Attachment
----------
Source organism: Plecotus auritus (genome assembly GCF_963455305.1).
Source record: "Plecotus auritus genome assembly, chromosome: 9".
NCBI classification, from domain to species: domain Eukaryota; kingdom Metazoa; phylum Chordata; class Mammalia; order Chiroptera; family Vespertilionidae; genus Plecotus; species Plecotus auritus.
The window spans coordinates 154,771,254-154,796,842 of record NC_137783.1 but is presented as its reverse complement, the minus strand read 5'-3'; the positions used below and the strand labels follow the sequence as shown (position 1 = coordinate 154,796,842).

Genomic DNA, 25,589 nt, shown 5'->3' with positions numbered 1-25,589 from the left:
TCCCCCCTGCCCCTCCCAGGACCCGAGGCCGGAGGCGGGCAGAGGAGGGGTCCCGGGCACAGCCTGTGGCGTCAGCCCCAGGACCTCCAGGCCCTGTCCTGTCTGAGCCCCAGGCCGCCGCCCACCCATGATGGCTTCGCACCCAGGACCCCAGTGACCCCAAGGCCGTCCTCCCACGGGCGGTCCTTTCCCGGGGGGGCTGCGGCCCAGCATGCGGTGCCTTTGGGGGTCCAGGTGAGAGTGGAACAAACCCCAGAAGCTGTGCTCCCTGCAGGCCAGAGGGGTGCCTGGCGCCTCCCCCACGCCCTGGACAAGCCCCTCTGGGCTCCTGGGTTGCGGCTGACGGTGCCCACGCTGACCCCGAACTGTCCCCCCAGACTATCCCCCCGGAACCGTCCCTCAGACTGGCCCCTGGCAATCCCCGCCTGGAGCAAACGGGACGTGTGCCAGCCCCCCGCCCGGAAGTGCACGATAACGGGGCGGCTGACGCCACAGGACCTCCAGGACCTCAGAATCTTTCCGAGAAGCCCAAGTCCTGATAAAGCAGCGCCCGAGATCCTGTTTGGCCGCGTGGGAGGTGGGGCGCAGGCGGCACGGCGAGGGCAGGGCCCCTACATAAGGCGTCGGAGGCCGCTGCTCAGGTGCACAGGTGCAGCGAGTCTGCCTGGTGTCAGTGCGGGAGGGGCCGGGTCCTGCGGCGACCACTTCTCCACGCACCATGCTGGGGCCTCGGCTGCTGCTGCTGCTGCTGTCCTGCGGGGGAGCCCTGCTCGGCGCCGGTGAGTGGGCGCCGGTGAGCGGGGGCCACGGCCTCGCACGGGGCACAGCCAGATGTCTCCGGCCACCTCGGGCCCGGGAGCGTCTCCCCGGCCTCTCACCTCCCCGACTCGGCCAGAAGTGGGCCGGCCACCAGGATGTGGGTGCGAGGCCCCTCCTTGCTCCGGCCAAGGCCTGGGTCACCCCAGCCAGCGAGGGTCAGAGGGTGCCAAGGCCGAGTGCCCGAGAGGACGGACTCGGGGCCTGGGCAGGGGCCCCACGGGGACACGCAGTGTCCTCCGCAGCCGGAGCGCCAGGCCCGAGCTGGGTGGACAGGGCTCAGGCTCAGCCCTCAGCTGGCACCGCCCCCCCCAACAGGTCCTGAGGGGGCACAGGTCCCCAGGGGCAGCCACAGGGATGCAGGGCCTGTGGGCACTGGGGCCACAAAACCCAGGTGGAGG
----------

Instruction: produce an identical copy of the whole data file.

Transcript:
Source organism: Plecotus auritus (genome assembly GCF_963455305.1).
Source record: "Plecotus auritus genome assembly, chromosome: 9".
NCBI classification, from domain to species: domain Eukaryota; kingdom Metazoa; phylum Chordata; class Mammalia; order Chiroptera; family Vespertilionidae; genus Plecotus; species Plecotus auritus.
The window spans coordinates 154,771,254-154,796,842 of record NC_137783.1 but is presented as its reverse complement, the minus strand read 5'-3'; the positions used below and the strand labels follow the sequence as shown (position 1 = coordinate 154,796,842).

Genomic DNA, 25,589 nt, shown 5'->3' with positions numbered 1-25,589 from the left:
TCCCCCCTGCCCCTCCCAGGACCCGAGGCCGGAGGCGGGCAGAGGAGGGGTCCCGGGCACAGCCTGTGGCGTCAGCCCCAGGACCTCCAGGCCCTGTCCTGTCTGAGCCCCAGGCCGCCGCCCACCCATGATGGCTTCGCACCCAGGACCCCAGTGACCCCAAGGCCGTCCTCCCACGGGCGGTCCTTTCCCGGGGGGGCTGCGGCCCAGCATGCGGTGCCTTTGGGGGTCCAGGTGAGAGTGGAACAAACCCCAGAAGCTGTGCTCCCTGCAGGCCAGAGGGGTGCCTGGCGCCTCCCCCACGCCCTGGACAAGCCCCTCTGGGCTCCTGGGTTGCGGCTGACGGTGCCCACGCTGACCCCGAACTGTCCCCCCAGACTATCCCCCCGGAACCGTCCCTCAGACTGGCCCCTGGCAATCCCCGCCTGGAGCAAACGGGACGTGTGCCAGCCCCCCGCCCGGAAGTGCACGATAACGGGGCGGCTGACGCCACAGGACCTCCAGGACCTCAGAATCTTTCCGAGAAGCCCAAGTCCTGATAAAGCAGCGCCCGAGATCCTGTTTGGCCGCGTGGGAGGTGGGGCGCAGGCGGCACGGCGAGGGCAGGGCCCCTACATAAGGCGTCGGAGGCCGCTGCTCAGGTGCACAGGTGCAGCGAGTCTGCCTGGTGTCAGTGCGGGAGGGGCCGGGTCCTGCGGCGACCACTTCTCCACGCACCATGCTGGGGCCTCGGCTGCTGCTGCTGCTGCTGTCCTGCGGGGGAGCCCTGCTCGGCGCCGGTGAGTGGGCGCCGGTGAGCGGGGGCCACGGCCTCGCACGGGGCACAGCCAGATGTCTCCGGCCACCTCGGGCCCGGGAGCGTCTCCCCGGCCTCTCACCTCCCCGACTCGGCCAGAAGTGGGCCGGCCACCAGGATGTGGGTGCGAGGCCCCTCCTTGCTCCGGCCAAGGCCTGGGTCACCCCAGCCAGCGAGGGTCAGAGGGTGCCAAGGCCGAGTGCCCGAGAGGACGGACTCGGGGCCTGGGCAGGGGCCCCACGGGGACACGCAGTGTCCTCCGCAGCCGGAGCGCCAGGCCCGAGCTGGGTGGACAGGGCTCAGGCTCAGCCCTCAGCTGGCACCGCCCCCCCCAACAGGTCCTGAGGGGGCACAGGTCCCCAGGGGCAGCCACAGGGATGCAGGGCCTGTGGGCACTGGGGCCACAAAACCCAGGTGGAGG